How are ICSs tackling healthy ageing?

UCL research says early screening can prevent prostate cancer deaths

After a UCL-backed collaborative research study, NICE guidance has been updated to outline that all men with a positive PSA (prostate-specific antigen) result should have an MRI scan prior to biopsy. 

The advice is directed at men who show signs of suspected prostate cancer or have a blood test that detects raised levels of the prostate-specific antigen.  

From UCL’s Division of Medicine, Dr Tom Callender, lead author of the research, said: “Prostate cancer is a leading cause of death from cancer amongst men, but there is no screening programme because the harms of screening are considered to outweigh the benefits.

“For this benefit-harm and cost-effectiveness analysis, we asked how effective a four-yearly PSA screening for all men aged 55 to 69 would be, versus more targeted checks for those at higher risk of the disease based on their age and genetic profile.” 

In the modelling study, a hypothetical sample size of 4.5 million men was created to reflect the population of men in England who are aged 55 to 69 in England and most at risk of prostate cancer. It also used a simulation to predict the health outcomes in using “age based” screen and “risk tailored” screening.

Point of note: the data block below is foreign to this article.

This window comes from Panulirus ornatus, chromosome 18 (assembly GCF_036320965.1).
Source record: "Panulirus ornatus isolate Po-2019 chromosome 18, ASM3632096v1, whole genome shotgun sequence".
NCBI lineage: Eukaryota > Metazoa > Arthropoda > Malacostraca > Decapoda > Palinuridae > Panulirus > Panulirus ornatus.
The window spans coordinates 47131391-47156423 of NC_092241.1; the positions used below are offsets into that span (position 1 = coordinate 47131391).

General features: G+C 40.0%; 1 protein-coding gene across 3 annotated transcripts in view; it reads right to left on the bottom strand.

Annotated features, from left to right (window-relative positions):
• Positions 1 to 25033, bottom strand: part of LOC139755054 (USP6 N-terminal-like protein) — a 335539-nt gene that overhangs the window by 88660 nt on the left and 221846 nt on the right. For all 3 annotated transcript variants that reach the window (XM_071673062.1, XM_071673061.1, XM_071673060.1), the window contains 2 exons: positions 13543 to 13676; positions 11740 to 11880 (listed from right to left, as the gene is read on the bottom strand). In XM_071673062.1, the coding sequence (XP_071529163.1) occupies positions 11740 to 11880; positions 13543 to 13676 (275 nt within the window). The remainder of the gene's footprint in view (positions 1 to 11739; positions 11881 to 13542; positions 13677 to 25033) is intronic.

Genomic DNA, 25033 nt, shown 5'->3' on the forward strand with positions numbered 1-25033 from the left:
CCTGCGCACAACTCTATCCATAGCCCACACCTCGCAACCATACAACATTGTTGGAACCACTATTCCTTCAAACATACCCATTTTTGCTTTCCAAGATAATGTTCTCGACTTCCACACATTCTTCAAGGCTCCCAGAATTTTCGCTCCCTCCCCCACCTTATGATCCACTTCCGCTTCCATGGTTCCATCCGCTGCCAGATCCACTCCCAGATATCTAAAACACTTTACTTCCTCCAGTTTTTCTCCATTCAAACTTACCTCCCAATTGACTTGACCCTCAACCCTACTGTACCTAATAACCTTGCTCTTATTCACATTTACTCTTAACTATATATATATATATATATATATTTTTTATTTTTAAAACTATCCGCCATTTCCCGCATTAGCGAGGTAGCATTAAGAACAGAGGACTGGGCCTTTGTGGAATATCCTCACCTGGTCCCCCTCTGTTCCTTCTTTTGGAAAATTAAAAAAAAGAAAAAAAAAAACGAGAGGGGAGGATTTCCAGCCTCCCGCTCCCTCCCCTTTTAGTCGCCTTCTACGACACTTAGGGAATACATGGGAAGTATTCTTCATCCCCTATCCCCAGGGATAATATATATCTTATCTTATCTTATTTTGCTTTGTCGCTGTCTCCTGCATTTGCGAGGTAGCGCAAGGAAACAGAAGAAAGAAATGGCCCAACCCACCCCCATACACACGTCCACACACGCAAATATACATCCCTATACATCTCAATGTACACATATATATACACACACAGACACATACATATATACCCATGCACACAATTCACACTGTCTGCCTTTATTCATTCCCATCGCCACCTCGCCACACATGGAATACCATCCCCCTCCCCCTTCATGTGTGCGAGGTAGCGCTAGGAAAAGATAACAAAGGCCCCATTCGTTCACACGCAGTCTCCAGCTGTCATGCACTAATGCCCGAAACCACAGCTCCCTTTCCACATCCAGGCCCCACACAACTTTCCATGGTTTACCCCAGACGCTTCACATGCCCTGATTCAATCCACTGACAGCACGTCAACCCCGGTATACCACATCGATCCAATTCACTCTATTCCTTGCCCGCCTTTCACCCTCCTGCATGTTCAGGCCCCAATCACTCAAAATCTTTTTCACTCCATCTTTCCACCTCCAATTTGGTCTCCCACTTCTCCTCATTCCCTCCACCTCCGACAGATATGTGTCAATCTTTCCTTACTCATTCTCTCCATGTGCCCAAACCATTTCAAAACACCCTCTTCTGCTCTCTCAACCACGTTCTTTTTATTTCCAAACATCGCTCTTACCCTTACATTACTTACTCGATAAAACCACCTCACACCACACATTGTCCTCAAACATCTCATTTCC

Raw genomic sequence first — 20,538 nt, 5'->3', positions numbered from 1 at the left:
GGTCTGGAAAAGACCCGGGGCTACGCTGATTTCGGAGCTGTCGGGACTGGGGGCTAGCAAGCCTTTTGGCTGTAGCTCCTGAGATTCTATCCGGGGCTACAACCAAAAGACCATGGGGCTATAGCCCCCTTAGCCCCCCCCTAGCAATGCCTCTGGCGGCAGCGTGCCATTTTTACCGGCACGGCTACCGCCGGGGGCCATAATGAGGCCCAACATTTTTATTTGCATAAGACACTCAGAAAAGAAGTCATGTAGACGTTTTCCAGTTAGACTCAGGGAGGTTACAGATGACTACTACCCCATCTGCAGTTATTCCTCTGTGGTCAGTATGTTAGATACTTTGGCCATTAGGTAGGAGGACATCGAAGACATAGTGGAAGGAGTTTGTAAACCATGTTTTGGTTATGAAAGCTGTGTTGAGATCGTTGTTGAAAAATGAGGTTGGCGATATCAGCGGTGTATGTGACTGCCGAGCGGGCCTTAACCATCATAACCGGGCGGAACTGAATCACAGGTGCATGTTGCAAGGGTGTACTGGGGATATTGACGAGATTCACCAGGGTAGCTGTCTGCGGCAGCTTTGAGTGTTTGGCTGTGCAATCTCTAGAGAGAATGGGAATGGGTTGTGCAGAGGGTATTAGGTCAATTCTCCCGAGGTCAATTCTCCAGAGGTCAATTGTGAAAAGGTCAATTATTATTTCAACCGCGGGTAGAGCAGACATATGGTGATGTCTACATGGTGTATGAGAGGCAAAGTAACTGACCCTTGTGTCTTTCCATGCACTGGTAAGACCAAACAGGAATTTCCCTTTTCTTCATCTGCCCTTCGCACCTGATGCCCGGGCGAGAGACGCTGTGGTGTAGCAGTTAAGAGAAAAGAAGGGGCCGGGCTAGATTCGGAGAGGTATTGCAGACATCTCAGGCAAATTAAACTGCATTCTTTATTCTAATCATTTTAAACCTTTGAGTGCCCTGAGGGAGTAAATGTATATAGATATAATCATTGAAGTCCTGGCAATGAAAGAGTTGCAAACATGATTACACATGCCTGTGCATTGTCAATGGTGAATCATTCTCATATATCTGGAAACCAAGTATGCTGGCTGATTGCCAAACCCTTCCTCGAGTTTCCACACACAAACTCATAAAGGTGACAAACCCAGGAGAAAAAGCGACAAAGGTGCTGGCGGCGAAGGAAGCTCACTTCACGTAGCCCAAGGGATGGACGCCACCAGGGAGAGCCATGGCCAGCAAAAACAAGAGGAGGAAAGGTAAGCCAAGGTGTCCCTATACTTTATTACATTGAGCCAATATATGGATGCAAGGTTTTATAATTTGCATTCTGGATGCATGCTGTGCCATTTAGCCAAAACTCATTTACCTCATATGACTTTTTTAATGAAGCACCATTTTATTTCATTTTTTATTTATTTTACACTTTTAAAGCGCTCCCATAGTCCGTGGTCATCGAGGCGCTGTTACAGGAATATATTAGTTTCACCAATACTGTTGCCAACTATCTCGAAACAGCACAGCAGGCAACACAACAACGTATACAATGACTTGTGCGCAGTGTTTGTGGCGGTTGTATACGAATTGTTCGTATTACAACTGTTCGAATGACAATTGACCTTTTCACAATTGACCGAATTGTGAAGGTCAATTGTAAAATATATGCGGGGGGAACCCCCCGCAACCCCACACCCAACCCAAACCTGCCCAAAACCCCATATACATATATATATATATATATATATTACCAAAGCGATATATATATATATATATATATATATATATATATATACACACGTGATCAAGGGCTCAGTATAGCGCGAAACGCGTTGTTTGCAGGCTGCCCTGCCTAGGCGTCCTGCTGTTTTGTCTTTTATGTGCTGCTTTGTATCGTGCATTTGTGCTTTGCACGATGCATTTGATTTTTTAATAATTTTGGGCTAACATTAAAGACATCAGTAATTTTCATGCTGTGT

The age-based diagnostic pathway modelled a screening programme in which all men aged between 55 and 69 would receive a PSA test every four years, and if the test was positive this would be followed by MRI and, if required, a biopsy.  

The results of the study were encouraging and concluded it would be to beneficial to screen men with a 3.5% risk of getting prostate cancer over the next 10 years – that is, roughly half of all men aged 55 to 69. Such a programmed could prevent up to 16% of prostate cancer deaths. 

Co-author, Professor Mark Emberton, UCL Dean of the Faculty of Medical Sciences: “Our study shows that screening for prostate cancer – which could save between 16% and 20% of prostate cancer deaths – might be possible with targeted screening using genetic risk and MRI as part of the diagnostic pathway. This paves the way for further clinical trials to study the real-world implementation of such a screening programme.”